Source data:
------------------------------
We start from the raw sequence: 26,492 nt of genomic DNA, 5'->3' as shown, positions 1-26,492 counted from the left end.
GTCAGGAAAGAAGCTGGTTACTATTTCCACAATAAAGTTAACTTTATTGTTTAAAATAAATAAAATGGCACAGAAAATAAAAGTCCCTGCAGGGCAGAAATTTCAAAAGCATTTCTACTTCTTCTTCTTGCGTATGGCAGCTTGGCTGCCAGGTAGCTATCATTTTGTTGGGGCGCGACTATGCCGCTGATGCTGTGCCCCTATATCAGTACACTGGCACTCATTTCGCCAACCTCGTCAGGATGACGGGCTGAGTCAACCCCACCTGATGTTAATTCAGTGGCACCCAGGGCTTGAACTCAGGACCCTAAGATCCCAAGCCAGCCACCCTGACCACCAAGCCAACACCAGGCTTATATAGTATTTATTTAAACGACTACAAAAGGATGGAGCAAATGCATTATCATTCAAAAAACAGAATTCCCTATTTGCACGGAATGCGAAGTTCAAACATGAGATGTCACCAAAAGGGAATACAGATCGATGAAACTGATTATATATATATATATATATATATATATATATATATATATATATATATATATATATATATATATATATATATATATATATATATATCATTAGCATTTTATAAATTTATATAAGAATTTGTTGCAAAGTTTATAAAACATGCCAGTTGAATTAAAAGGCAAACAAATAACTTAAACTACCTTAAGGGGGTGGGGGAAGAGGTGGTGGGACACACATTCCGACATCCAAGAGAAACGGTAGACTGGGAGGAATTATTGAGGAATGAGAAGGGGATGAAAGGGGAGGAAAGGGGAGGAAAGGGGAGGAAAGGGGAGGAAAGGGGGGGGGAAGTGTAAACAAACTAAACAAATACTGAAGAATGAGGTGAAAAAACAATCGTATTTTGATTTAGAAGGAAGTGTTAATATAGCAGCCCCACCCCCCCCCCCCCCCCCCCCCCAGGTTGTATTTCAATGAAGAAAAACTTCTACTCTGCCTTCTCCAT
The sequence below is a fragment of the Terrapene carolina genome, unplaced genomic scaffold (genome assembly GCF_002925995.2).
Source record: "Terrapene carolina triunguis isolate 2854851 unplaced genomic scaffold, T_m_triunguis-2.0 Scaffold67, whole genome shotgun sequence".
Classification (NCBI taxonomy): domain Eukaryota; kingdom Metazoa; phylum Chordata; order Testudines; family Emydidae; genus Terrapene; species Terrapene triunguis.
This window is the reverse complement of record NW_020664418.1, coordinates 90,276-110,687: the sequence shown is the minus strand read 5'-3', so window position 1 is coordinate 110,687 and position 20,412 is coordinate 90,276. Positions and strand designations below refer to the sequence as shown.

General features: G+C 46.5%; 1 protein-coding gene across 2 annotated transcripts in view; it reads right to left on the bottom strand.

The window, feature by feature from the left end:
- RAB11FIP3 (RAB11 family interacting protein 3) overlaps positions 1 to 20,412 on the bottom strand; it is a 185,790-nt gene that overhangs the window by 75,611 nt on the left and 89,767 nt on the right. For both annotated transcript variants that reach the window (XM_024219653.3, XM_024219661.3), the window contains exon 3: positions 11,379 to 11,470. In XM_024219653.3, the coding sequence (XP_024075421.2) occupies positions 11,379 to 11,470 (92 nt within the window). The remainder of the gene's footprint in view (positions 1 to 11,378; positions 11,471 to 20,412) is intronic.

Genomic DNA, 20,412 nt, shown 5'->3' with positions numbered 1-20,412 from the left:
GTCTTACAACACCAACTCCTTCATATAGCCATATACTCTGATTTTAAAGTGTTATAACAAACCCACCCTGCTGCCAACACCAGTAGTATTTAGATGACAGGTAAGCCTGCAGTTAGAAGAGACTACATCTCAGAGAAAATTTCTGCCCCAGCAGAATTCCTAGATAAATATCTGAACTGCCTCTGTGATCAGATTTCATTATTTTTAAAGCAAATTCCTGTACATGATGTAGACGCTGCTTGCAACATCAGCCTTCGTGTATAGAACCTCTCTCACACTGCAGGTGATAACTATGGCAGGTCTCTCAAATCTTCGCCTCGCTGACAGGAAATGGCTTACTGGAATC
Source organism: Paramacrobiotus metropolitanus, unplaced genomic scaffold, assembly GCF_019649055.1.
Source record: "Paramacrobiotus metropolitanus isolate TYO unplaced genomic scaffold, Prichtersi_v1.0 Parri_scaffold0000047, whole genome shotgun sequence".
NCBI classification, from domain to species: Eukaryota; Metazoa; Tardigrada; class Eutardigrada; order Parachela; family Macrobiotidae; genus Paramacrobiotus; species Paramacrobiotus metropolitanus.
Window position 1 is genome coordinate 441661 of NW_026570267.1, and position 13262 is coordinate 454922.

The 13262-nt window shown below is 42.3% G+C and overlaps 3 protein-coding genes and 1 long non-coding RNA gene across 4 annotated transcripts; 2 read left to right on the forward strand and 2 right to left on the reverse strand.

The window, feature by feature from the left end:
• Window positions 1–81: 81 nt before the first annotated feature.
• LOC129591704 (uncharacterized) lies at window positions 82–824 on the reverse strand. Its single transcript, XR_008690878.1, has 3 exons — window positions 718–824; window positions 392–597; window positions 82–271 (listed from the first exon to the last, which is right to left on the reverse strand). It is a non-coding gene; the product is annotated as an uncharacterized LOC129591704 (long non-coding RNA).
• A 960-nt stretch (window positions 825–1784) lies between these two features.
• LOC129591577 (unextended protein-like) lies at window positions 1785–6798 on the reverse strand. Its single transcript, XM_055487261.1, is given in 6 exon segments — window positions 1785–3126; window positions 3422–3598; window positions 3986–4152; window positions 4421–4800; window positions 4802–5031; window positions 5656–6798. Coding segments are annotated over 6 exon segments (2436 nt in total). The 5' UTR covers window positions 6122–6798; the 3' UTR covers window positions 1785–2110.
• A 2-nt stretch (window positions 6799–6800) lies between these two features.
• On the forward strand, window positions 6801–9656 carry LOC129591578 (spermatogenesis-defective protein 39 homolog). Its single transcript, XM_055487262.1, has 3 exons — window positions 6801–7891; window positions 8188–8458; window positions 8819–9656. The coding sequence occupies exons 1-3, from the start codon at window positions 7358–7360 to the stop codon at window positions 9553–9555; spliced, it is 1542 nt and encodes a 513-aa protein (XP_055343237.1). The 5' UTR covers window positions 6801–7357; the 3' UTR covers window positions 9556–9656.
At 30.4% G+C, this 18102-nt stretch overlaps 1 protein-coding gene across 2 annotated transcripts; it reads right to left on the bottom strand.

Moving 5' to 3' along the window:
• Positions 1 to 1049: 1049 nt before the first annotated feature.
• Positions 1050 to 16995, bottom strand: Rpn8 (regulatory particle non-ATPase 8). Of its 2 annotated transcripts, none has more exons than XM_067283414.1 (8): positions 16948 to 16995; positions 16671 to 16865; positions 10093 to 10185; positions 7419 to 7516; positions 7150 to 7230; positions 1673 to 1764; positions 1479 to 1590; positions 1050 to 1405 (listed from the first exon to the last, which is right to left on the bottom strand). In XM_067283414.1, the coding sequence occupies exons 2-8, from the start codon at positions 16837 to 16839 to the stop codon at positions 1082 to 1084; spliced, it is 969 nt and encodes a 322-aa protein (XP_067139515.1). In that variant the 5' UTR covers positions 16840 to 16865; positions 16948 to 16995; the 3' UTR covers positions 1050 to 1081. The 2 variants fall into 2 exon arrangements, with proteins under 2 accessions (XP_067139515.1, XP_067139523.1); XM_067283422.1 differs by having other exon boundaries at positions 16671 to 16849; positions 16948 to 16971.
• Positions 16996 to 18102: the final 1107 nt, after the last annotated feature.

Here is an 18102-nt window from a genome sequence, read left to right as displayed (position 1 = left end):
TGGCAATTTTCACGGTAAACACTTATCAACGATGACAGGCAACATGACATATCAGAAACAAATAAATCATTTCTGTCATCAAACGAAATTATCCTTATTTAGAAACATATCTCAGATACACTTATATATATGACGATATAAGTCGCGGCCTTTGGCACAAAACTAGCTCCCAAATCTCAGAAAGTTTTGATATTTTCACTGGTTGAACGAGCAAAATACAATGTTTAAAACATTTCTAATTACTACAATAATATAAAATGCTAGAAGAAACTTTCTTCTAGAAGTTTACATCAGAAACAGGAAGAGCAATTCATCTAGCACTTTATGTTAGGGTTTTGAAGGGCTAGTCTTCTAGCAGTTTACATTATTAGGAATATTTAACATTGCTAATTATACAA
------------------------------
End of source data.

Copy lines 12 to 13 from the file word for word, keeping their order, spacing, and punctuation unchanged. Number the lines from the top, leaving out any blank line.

Source organism: Paramacrobiotus metropolitanus, unplaced genomic scaffold, assembly GCF_019649055.1.
Source record: "Paramacrobiotus metropolitanus isolate TYO unplaced genomic scaffold, Prichtersi_v1.0 Parri_scaffold0000047, whole genome shotgun sequence".